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I need AA and MPT help
Old 08-06-2016, 05:57 PM   #1
Confused about dryer sheets
 
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I need AA and MPT help

I know that I am not comfortable/qualified to do my own market timing.

I understand what the concept of MPT is; what surprised me is that even the experts are all over the map. I looked at Fidelity vs Vanguard target-dated indexed-fund portfolios (e.g., 2025). I also tried out the Financial Guard mod conservative indexed-ETF AA. They are all very different AAs:
FG is 35% bonds & 12% cash, 33% stock, 20% alternate (REIT, commodities)
Vanguard is 67% stocks & 33% bonds (no cash)
Fidelity throws in commodities & has lower 10-yr returns

I don't understand why:

1) Do the target-dated funds (or an advisor like FG) implicitly do market timing without saying so?
2) None of them explain their reasoning; they just give an AA. How am I to choose amongst them?

Thanks
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Old 08-06-2016, 06:28 PM   #2
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How old (roughly) are you ?

Mutual funds might keep cash for 2 reasons:
- market timing
- redemptions (they don't want to be forced to sell if the market dives and people panic).

The key is really how old are you, and what is your other investments in ? as your AA should be a combination of everything (but not your house).
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Old 08-06-2016, 06:33 PM   #3
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Periodic rebalancing is a form of market timing, but it is considered a disciplined approach, rather than just trying to guess where the market is. And target date funds predetermine how they will shift from stocks to bonds as the target date gets closer, so while this could also be considered market timing, it is again a disciplined form of timing, so it's generally considered to be a reasonable strategy.

Perhaps reading a book on intro to investments would be a good starting point for you?
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Old 08-06-2016, 07:24 PM   #4
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Sorry - I didn't state my facts. I am 57. I had hoped to retire @ 62, but I think that's optimistic, so I'll go with the standard 65/66. I chose 3 'indexed 2025-ish / moderate-conservative' portfolios. They all have the same retirement date and passive/indexed funds.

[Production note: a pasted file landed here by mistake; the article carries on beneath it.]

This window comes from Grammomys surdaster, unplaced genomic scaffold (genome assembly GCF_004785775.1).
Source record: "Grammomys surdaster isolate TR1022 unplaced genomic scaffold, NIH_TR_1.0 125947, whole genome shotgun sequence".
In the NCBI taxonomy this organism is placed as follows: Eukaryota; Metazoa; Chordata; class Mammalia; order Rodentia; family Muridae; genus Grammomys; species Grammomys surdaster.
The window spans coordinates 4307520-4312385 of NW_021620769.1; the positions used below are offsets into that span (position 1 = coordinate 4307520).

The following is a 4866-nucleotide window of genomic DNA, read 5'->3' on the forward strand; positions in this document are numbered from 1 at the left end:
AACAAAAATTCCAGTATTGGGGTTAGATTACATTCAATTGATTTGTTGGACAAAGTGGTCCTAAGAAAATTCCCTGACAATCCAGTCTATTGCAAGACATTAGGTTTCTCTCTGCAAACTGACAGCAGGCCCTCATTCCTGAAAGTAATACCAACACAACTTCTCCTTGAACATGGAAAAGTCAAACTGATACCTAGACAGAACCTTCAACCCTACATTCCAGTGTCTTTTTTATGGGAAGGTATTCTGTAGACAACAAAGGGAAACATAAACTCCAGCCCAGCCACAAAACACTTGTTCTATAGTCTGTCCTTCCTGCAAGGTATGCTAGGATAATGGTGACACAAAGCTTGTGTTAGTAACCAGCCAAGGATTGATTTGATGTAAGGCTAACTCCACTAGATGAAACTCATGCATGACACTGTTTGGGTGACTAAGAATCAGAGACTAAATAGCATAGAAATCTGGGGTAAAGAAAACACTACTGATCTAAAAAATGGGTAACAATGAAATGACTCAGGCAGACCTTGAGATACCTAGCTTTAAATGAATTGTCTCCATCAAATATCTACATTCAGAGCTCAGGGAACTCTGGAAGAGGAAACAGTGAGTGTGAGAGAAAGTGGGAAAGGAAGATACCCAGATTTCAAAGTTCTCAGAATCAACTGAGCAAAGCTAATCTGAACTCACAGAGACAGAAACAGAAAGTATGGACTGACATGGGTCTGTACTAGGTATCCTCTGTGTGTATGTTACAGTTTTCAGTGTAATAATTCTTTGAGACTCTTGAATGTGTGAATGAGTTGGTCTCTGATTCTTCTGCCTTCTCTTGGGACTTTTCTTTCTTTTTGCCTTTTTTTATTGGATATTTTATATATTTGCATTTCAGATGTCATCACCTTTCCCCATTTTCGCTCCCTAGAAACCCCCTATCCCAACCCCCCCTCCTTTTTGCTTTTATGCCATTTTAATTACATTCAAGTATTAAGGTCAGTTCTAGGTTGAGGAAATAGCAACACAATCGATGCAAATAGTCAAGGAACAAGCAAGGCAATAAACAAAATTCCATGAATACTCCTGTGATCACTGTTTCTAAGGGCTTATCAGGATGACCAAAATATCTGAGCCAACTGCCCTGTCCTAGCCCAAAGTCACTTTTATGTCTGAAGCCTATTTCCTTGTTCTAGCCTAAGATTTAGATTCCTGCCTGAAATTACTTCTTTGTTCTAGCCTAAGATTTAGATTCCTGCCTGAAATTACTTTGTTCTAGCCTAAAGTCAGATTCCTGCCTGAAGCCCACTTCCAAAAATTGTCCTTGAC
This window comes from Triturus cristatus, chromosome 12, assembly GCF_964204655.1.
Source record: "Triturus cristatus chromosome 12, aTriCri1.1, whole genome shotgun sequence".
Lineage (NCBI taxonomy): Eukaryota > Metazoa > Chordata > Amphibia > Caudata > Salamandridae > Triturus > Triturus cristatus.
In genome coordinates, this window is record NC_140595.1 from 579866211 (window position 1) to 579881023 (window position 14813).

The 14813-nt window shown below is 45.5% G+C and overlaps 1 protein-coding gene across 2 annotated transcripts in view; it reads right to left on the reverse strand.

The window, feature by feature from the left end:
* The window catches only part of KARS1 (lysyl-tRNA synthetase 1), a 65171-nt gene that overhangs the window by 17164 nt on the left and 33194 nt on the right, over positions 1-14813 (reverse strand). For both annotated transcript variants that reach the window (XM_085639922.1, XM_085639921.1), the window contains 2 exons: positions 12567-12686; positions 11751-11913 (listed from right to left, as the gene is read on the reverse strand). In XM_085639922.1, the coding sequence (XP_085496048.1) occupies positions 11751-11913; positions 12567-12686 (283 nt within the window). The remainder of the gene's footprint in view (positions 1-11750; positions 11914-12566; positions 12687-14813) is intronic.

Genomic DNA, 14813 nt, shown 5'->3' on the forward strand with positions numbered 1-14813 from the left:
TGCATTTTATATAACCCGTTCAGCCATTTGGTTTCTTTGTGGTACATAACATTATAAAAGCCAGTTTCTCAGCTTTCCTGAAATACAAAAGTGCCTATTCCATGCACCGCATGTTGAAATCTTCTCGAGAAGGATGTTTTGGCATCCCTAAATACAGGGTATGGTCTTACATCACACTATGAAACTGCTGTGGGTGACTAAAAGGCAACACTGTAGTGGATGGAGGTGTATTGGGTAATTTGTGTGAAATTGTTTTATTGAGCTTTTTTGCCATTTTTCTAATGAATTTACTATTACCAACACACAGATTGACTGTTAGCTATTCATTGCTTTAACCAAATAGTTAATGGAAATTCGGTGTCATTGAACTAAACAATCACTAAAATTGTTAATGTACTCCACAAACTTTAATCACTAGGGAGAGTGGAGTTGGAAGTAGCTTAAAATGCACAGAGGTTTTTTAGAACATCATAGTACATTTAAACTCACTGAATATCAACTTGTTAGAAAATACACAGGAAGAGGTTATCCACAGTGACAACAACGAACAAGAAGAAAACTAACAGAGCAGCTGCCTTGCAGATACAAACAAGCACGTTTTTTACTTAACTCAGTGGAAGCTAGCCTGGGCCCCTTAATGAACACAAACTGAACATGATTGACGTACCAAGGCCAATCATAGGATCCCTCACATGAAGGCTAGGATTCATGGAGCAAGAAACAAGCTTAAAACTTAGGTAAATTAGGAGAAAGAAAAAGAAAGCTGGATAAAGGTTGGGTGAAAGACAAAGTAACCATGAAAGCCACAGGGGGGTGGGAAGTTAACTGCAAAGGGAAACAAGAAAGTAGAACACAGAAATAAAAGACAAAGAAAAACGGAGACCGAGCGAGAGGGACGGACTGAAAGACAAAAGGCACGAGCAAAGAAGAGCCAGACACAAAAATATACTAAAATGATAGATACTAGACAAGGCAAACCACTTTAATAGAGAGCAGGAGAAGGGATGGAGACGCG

One is 33% stock; the others are 67% stock. Which is right?

1 is 12% cash & 12% TIPS. No other has cash; and would only have what a blended bond fund would have of TIPS.

I am confused.
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Old 08-06-2016, 10:25 PM   #5
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When I said 'which one is right?', my point wasn't for people to choose between them. It was:
Given that 3 presumably similarly targeted funds have such diametrically opposed AAs, why is that?

Also, a possible 'Mea culpa':
The 'financial guard' AA isn't really an apples-to-apples comparison. Their advice includes my non-qualified brokerage account that I use as partially as an 'emergency cash' account (though their advice had me leaving cash in one of my qualified accounts, which is sorta stupid, but they wouldn't know that).
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Old 08-06-2016, 11:51 PM   #6
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I would expect different companies to have different views on the funds, just like home builders have different homes for a family. If each fund was exactly the same, how would each be able to sell their fund to you ? By having a difference, they can pretend (or explain) why this difference is what makes their fund the best.

I cannot tell the future, so the safe bet would be to get all of them. Although personally I'd go with anything close to 60% stock especially if it had low fees.
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Old 08-07-2016, 01:01 AM   #7
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It is true that each investment company has its own secret sauce that informs their target date fund allocations. However, comparing Vanguard and Fidelity's 2025 funds I see they are pretty similar: